Paris 2024 bid leaders today signalled that a referendum among local people was unlikely, as the French capital ended months of deliberation by formally declaring its intention to bid for the 2024 Olympic and Paralympic Games.
In a conference call immediately after the bid was launched at a crowded midday event attended by a glittering array of French sports stars, Etienne Thobois, chief executive, said: “As of today there is no plan for a referendum at this stage.”
This stance was underlined by Bernard Lapasset, President of World Rugby and bid chairman, who told Le Monde, the highbrow French newspaper: “I don’t think there will be one.”
While both men nonetheless emphasised the importance of active consultations with the local population, their responses immediately differentiated Paris from two of its main rivals in what has the makings of a refreshingly open contest for the next Summer Games but two.
The Boston bid, struggling at the moment, is expected to hold a plebiscite next year if it remains in the field; a referendum on Hamburg’s bid has been set for November 29.
The strategy spares Paris the need to negotiate one potentially delicate hurdle in the obstacle-strewn two-year race for the biggest prize in world sport, while leaving the bid open to possible criticism should public opinion at any point turn against them.
The other runner in what for the moment is a four-horse race is Rome; the Hungarian capital Budapest is expected to append its name to this list before the September 15 deadline, and others could conceivably do likewise.
Paris chose the 121st anniversary of a day charged with Olympic symbolism to launch its fourth bid in recent times to stage what would be its third Summer Games.
June 23 - Olympic Day - is when, in 1894, the first Olympic Congress, assembled at Paris’s Sorbonne University, adopted a resolution to revive the Ancient Games, a desire brought to fruition in Athens two years later.
Augmenting the historical theme, 2024 will also mark the centenary of when the French capital last staged a Summer Olympics.
Nevertheless, Thobois, speaking in more than serviceable English as one-time London 2012 PR supremo Mike Lee directed traffic, emphasised that while France was proud of its Olympic history, “we are looking forward, we are not looking backwards…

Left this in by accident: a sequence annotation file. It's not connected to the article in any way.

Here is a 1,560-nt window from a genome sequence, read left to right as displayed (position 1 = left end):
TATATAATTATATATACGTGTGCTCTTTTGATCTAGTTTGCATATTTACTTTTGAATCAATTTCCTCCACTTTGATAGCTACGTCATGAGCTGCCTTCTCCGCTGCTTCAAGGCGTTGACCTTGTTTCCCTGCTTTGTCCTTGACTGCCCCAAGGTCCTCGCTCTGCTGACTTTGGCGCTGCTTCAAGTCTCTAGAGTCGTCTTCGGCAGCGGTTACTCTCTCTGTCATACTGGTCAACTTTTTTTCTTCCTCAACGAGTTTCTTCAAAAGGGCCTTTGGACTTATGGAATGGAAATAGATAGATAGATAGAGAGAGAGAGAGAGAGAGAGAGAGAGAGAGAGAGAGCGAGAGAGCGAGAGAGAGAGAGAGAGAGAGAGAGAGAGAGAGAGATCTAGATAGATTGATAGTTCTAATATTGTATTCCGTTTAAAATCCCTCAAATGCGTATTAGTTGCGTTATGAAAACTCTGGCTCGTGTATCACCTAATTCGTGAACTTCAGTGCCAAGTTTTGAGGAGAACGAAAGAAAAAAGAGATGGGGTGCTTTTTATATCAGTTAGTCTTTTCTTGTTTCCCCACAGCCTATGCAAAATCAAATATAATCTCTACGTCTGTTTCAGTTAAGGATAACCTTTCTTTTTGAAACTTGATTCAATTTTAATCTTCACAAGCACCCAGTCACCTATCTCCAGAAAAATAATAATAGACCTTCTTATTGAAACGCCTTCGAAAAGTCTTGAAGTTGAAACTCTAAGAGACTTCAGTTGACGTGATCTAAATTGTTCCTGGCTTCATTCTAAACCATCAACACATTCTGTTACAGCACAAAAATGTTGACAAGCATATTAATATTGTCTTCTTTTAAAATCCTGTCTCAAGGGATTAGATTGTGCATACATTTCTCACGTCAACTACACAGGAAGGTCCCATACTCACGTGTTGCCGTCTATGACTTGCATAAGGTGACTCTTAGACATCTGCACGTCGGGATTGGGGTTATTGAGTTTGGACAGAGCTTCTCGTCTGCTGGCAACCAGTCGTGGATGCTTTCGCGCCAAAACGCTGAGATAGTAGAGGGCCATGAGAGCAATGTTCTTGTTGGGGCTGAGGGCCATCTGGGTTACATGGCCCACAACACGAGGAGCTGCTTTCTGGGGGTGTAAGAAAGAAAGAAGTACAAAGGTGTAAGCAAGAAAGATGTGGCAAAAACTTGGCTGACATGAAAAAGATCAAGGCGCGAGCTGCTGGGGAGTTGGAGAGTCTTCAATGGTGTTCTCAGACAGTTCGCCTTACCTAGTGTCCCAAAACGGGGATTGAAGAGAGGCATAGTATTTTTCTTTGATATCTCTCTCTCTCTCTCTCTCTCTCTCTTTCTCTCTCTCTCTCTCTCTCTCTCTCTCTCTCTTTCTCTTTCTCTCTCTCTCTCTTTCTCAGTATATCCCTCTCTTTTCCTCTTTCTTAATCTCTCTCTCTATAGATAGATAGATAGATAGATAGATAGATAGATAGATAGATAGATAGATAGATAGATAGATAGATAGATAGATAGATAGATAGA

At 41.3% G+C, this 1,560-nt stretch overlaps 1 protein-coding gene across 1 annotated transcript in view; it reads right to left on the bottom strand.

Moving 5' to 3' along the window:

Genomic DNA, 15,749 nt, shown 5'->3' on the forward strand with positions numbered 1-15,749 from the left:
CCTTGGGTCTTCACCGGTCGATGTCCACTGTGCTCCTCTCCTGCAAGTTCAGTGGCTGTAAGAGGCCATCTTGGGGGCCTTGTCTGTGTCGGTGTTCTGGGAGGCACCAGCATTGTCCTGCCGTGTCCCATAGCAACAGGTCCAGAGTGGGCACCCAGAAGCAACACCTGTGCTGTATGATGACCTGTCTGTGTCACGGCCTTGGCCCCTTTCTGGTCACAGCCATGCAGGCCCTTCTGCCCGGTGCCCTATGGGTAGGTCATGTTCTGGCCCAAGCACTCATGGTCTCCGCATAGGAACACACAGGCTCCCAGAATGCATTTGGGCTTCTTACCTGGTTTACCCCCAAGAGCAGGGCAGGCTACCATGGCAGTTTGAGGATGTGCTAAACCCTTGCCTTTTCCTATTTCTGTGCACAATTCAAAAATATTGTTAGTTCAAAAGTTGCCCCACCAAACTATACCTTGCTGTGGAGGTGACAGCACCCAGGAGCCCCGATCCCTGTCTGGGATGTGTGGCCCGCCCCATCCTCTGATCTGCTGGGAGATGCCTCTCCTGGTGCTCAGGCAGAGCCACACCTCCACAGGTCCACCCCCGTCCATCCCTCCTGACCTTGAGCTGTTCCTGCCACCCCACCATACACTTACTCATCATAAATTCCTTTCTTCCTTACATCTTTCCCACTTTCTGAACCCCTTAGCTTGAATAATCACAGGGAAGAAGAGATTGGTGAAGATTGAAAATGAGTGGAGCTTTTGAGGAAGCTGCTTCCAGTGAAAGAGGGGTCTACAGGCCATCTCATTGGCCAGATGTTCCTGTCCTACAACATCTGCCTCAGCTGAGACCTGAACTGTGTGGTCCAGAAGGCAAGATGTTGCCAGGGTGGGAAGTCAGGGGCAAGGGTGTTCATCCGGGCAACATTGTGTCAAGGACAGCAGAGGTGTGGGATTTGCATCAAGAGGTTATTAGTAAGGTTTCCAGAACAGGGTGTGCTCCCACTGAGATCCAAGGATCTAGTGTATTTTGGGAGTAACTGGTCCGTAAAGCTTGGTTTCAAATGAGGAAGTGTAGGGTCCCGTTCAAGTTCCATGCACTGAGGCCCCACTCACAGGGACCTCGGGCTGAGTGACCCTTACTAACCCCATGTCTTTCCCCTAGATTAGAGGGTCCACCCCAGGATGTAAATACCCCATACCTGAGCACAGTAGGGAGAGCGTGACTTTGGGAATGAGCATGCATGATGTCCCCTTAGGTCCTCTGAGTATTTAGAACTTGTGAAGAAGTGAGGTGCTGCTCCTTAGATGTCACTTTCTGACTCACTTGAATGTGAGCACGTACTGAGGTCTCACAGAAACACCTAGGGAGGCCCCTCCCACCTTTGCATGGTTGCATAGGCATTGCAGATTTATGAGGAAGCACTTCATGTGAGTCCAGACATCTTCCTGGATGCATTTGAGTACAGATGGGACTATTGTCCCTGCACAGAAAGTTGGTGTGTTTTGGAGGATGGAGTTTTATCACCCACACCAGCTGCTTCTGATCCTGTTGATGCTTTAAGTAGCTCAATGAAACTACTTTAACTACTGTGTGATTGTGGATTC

“We are into Agenda 2020, not Agenda 1920,” he quipped, in reference to International Olympic Committee (IOC) President Thomas Bach’s recent package of Olympic reforms.
At the launch at the headquarters of the Comité National Olympique et Sportif Français (CNOSF), the French National Olympic Committee, Lapasset told those present that he believed Paris’s goal to host the 2024 Games would “excite, unite and enthuse the people of Paris, our entire nation and lovers of Olympic and Paralympic sport all over the world.
“As we move forward with our bid,” he continued, “it is very pleasing to see today that we already have the full support of the city, regional and National Governments as well as the CNOSF and the French sports movement – it is wonderful to also receive significant public support and real backing from our athletes.”
Anne Hidalgo, the city’s Mayor, who had appeared to take some time before warming to the idea of another bid so soon after the disappointment of the 2012 race when the city lost out to Lee's London, said that by bidding for the 2024 Games, Paris was “looking forward to an exciting and bold future whilst remaining true to its rich sporting and cultural traditions.
“We will be designing an integrated project with all the talents of the city of Paris and its suburbs and with young people playing a key role,” Hidalgo added.
“We aim to highlight the unity and the solidarity of a cosmopolitan city, which I am sure will be one of the key strengths to win.”
Emmanuelle Assmann, President of the French Paralympic Committee (CPSF) said: “Bringing the Olympic and Paralympic Games to Paris would have a huge positive impact on the lives of disabled people in the city.
“The Games would help to increase accessibility towards disabled sport, improve facilities and change the public perception and attitudes towards disability.”
Those attending the launch included Renaud Lavillenie, Olympic gold medallist and pole vault world record holder, Marion Bartoli, the 2013 Wimbledon tennis champion, Teddy Riner, an Olympic gold medallist and seven-time world champion in judo, Marie-José Pérec, triple Olympic gold medallist in athletics and Laure Manaudou, Olympic gold medallist in swimming.
The winner is set to be chosen by IOC members in 2017, at the body’s 130th Session in the Peruvian capital of Lima.
Paris - which is expected to stage a second, more politically-oriented launch on French National Day, July 14 -previously bid without success in 1992, 2008 and 2012.
June 2015: Paris turn to key London 2012 figure to help launch Olympic bid for 2024
May 2015: Poll suggests French still not convinced over Paris 2024 bid
May 2015: Regional backing latest boost for Paris 2024 bid
April 2015: Exclusive: Thobois gets chief executive role in Paris 2024 bid
April 2015: Bach tells Hollande that France has "lot to offer to the Olympic Movement" as praises Paris 2024 bid